Cillian Murphy as physicist, Robert Capa
Prof Cox felt his role changed as the time went on working with the film crew.  Cillian Murphy, who played Robert Capa the young physicist (left), visited CERN laboratory in Geneva (where Prof Cox works on the Large Hadron Collider), and Cillian also learned from all the people there, how scientists work with and respond to each other.  A characteristic that he portrayed brilliantly in the film.  Prof Cox continued to add that he feels "Sunshine" is a great film about being a scientist, refreshingly portrayed by young scientists at that, which is a more accurate representation of the research power houses today that are predominantly commanded by younger scientists.

An eminent point made by Prof Cox was one that he re-ignited whilst working on the film, as it reminded him that the fundamental interest that most scientists have in science, were born from an early emotional connection, like the first time a child looks at the moon and stars and realises they want to be an astronaut.  Beautiful and very true.

The Weather Project, at Tate Modern.
After an exhilarating insight into the film, the director of Lighthouse arts agency, Honor Harger, gave an amazing presentation about artistic and curatorial approaches of studying and appreciating the Sun.  Various pieces of Sun artwork were shown including the famous "The Weather Project" by Olafur Eliasson which was held at the Tate Modern October 2003 to March 2004. Eliasson's Sun was created by placing hundreds of mono-frequency lamps in a semicircle and using mirrors to create the radiant sphere.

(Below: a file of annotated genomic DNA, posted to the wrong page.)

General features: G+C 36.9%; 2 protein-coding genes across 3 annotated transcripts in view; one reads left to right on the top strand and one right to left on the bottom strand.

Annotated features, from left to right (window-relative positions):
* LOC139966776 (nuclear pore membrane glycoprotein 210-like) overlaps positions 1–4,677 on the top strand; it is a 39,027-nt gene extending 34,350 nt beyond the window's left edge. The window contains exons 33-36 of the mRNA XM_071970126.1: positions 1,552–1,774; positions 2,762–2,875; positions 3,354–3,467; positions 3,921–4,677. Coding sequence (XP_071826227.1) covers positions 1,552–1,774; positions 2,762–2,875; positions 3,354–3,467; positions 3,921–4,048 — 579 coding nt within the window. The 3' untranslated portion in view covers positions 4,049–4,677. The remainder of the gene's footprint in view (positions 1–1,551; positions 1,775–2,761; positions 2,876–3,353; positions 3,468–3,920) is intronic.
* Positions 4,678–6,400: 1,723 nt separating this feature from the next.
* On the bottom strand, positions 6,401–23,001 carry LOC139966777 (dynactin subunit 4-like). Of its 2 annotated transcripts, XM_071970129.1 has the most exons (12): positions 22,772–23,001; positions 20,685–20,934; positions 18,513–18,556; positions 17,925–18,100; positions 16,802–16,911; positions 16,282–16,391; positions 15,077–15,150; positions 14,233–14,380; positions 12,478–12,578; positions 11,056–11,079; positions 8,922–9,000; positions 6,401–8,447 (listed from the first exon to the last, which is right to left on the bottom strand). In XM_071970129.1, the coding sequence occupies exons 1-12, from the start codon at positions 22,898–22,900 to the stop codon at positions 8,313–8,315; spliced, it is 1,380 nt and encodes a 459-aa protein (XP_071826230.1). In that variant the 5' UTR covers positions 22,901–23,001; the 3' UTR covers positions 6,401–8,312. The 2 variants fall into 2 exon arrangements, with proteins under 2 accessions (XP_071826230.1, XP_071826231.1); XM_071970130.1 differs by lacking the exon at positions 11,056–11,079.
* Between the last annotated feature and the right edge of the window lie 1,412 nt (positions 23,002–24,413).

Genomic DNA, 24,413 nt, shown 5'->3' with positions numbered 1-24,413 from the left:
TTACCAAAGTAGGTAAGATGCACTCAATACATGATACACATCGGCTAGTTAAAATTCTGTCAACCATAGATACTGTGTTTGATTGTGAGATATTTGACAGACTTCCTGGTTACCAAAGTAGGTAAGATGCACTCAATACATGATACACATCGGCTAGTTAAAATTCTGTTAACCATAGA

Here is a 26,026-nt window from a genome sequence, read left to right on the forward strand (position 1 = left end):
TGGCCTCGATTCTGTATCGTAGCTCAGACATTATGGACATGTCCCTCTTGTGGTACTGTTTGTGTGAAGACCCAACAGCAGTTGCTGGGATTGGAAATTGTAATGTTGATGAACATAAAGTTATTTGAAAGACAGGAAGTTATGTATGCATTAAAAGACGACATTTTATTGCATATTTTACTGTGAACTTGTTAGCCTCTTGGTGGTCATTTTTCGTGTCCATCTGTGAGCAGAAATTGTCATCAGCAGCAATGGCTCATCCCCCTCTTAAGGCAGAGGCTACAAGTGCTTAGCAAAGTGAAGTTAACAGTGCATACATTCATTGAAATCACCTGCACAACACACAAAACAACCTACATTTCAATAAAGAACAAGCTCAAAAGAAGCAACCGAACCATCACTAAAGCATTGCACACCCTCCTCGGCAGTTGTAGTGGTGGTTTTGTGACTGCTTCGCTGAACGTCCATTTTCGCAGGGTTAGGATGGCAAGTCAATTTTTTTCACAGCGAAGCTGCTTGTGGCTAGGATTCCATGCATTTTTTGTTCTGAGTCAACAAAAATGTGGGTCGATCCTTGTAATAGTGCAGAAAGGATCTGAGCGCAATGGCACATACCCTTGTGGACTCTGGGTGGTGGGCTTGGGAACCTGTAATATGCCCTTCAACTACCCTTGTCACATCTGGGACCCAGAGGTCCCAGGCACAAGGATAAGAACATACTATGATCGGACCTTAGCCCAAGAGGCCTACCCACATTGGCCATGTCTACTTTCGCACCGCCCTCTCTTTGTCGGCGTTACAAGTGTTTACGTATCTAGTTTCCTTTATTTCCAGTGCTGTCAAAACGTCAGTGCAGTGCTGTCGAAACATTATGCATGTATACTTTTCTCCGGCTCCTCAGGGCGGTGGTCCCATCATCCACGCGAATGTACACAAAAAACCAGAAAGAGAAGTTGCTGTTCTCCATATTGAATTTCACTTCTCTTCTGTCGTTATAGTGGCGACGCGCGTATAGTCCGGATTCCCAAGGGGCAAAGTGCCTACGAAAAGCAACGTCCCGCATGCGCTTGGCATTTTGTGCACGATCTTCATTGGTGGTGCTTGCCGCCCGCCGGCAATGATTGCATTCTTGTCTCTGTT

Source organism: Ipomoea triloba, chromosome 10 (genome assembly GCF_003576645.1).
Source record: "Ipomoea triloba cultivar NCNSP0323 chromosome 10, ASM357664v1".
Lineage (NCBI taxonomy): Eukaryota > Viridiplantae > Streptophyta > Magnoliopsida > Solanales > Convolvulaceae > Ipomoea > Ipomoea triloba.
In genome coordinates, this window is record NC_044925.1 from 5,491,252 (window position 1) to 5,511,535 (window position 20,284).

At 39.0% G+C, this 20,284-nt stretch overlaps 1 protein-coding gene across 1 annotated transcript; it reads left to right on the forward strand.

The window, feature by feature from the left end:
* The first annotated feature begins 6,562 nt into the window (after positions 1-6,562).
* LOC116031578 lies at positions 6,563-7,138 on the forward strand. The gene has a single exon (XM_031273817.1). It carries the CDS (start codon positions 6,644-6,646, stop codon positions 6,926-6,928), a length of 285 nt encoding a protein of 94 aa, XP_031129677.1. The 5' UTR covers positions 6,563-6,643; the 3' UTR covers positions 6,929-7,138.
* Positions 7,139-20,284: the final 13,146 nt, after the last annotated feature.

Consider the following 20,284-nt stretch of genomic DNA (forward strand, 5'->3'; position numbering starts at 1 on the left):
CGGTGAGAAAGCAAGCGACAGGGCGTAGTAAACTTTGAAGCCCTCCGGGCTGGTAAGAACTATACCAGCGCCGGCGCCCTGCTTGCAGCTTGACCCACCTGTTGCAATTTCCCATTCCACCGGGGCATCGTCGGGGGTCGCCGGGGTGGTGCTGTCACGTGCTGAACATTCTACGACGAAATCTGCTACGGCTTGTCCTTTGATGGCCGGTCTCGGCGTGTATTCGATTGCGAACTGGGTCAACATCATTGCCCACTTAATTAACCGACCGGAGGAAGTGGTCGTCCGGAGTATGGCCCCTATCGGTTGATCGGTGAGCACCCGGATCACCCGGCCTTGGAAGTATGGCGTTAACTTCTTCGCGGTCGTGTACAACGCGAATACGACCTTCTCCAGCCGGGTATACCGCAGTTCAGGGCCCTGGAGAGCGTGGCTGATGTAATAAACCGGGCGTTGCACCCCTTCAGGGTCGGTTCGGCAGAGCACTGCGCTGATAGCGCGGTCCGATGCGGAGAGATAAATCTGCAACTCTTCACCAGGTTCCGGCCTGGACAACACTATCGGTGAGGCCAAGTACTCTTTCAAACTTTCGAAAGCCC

Together with another Sun enthusiast and collectively known as "r a d i o q u a l i a", Honor created a radio station devoted entirely to streaming live radiowaves from the Sun and cosmos, a project called "Radio Astronomy".  Sadly, the live feeds no longer run (last live feeds were in 2008), however, the recordings can be retrieved from their archives.  A sample clip of what the Sun sounds like was played; fundamentally a series of scratches, hisses and clicks, but awe-inspiring all the same.

Honor also showed us an amazing video by Semiconductor called "Black Rain" which was created using images from the twin satellite, solar mission, STEREO as it scanned the interplanetary space for solar wind and coronal mass ejections heading towards Earth.  Here's the full clip, some of which was featured in Prof Cox's Wonders of the Solar System: